New federal data released on Jan. 18 shows that in 2023 the gender pay gap in the U.S. narrowed to the smallest on record.
The median weekly earnings for all women were $1,031 last year—83.8 percent of what men were paid—according to the U.S. Bureau of Labor Statistics (BLS). When considering race:
- Black women earned 94 percent of what Black men earned.
- White women earned 84.1 percent of what white men earned.
- Asian women earned 78.3 percent of what Asian men earned.
SHRM Online gathered additional news on this topic.
Before 2023, the Gender Pay Gap Saw Virtually No Improvement in Two Decades
In 2022, women earned an average of 82 percent of what men earned—barely an improvement from 2002, when women earned 80 percent as much as men. The halt in progress over the last two decades is significant, as progress was made in the 1980s and 1990s.
(Pew Research Center)
It Could Take 131 Years to Close the Gender Pay Gap Globally
A report by the World Economic Forum (WEF) estimates that, globally, women won’t attain parity with men for another 131 years. Saadia Zahidi, WEF’s managing director, said in a statement that “women continue to bear the brunt of the current cost of living crisis and [labor] market disruptions.”
(World Economic Forum)
Generation Z Women Have Lower Salary Expectations
Even with pay transparency leveling the playing field, women still expect a little more than $6,000 less in their annual salary when compared with men. The lower pay expectations among this group of women highlight the longstanding issue of gender pay disparity.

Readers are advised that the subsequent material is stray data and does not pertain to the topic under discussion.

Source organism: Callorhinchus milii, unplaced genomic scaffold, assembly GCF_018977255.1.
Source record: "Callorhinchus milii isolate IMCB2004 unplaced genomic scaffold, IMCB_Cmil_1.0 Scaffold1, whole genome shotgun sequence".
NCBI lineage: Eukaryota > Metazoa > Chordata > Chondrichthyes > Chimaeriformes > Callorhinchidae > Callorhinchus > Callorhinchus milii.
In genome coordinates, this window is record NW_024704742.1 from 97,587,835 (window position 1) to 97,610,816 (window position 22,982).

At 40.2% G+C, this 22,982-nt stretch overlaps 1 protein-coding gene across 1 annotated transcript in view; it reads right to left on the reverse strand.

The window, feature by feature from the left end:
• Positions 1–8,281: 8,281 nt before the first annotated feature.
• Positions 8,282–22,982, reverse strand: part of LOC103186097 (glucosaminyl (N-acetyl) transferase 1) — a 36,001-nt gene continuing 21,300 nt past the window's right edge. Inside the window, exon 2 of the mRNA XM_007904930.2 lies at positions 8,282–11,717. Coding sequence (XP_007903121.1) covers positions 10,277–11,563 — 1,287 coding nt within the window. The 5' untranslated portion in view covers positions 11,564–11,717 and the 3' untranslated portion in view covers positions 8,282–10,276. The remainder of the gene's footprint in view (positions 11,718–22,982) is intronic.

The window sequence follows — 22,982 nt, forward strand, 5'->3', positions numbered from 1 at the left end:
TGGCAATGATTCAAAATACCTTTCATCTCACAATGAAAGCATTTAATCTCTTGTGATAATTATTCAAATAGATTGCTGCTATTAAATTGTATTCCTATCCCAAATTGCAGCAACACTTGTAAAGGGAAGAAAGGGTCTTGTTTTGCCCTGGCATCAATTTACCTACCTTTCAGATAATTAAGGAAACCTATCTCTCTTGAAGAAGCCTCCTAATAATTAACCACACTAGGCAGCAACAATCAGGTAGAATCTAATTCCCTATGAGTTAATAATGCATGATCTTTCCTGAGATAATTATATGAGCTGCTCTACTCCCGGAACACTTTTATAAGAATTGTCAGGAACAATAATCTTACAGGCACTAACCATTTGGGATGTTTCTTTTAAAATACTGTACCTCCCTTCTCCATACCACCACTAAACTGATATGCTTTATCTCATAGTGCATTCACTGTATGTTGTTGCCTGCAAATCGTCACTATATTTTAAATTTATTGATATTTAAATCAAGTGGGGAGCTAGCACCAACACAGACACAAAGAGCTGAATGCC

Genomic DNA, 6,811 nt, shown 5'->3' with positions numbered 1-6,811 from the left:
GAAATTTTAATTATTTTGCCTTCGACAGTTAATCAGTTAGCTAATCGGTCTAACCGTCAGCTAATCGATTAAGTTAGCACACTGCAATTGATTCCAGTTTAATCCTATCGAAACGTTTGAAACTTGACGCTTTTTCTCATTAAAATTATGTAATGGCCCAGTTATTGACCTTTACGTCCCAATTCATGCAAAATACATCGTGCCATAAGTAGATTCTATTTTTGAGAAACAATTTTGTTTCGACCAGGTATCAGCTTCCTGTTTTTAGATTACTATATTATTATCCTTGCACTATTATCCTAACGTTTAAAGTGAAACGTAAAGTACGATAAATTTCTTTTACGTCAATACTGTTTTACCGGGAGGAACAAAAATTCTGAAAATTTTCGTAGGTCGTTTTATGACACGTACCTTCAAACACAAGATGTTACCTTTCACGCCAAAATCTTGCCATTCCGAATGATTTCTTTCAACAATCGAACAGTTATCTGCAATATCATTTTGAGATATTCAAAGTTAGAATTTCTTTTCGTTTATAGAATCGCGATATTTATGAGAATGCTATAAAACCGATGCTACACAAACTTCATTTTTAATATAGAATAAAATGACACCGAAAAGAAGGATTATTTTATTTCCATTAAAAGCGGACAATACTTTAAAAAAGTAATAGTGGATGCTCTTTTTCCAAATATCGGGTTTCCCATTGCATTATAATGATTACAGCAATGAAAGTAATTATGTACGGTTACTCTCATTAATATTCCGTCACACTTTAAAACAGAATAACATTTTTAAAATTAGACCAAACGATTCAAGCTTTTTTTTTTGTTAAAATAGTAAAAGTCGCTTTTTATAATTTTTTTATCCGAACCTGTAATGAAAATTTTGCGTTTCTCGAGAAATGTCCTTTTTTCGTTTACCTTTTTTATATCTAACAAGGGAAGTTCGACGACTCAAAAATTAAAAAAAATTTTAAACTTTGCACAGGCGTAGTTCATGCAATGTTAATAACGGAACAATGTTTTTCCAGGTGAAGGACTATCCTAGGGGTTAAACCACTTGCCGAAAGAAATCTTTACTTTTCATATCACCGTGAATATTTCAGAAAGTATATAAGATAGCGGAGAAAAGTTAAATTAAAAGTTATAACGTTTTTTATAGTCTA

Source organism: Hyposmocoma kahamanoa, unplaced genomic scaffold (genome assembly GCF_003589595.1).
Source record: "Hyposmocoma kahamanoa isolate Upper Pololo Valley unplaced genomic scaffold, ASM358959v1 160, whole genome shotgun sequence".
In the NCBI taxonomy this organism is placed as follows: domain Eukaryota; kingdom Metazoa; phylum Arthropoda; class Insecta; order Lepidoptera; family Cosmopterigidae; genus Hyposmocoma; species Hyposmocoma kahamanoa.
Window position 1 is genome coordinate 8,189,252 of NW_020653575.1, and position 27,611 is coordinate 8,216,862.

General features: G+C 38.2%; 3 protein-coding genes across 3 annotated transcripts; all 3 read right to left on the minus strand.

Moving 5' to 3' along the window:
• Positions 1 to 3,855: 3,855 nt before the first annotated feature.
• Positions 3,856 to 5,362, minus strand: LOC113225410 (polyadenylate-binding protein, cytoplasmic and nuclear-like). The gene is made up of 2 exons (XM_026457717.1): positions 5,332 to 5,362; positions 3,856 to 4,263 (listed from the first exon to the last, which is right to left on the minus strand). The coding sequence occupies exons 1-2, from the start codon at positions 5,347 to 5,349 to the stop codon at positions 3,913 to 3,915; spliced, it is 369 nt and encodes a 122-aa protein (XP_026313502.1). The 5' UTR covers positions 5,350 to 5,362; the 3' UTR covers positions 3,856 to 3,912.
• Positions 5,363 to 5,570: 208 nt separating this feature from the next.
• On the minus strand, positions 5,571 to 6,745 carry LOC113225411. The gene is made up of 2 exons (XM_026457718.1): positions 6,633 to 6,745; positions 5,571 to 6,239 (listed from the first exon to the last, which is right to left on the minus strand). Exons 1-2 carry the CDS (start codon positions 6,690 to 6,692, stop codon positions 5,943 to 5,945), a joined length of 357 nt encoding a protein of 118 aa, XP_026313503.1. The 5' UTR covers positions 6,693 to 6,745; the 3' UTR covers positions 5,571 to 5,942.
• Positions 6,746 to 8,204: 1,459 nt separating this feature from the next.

Pay Transparency May Be Good for Business
SHRM research shows that pay transparency influences applicant behavior, as 82 percent of surveyed workers said they’d be more likely to apply for a job if the pay range is listed in the job posting. Further, 74 percent of respondents said they’d be less interested in applying for a job if the pay range is not listed.
State-by-State: Salary History Bans and Pay Transparency Laws
SHRM has tracked the states, cities and other jurisdictions that have passed laws prohibiting employers from requesting salary information from job applicants and requiring employers to disclose the pay range for a position to applicants or employees.
White House Working to Improve Pay Equity
President Joe Biden has taken executive action to raise the minimum wage that federal contractors are required to pay their workers. He has also promoted efforts to achieve pay equity for job applicants and employees of federal contractors.
“Equal pay is about justice and fairness and living up to our values and who we are as a nation,” Biden said on Equal Pay Day 2023. “Together, we have to make sure that our daughters have the same rights and opportunities as our sons.”
(The White House)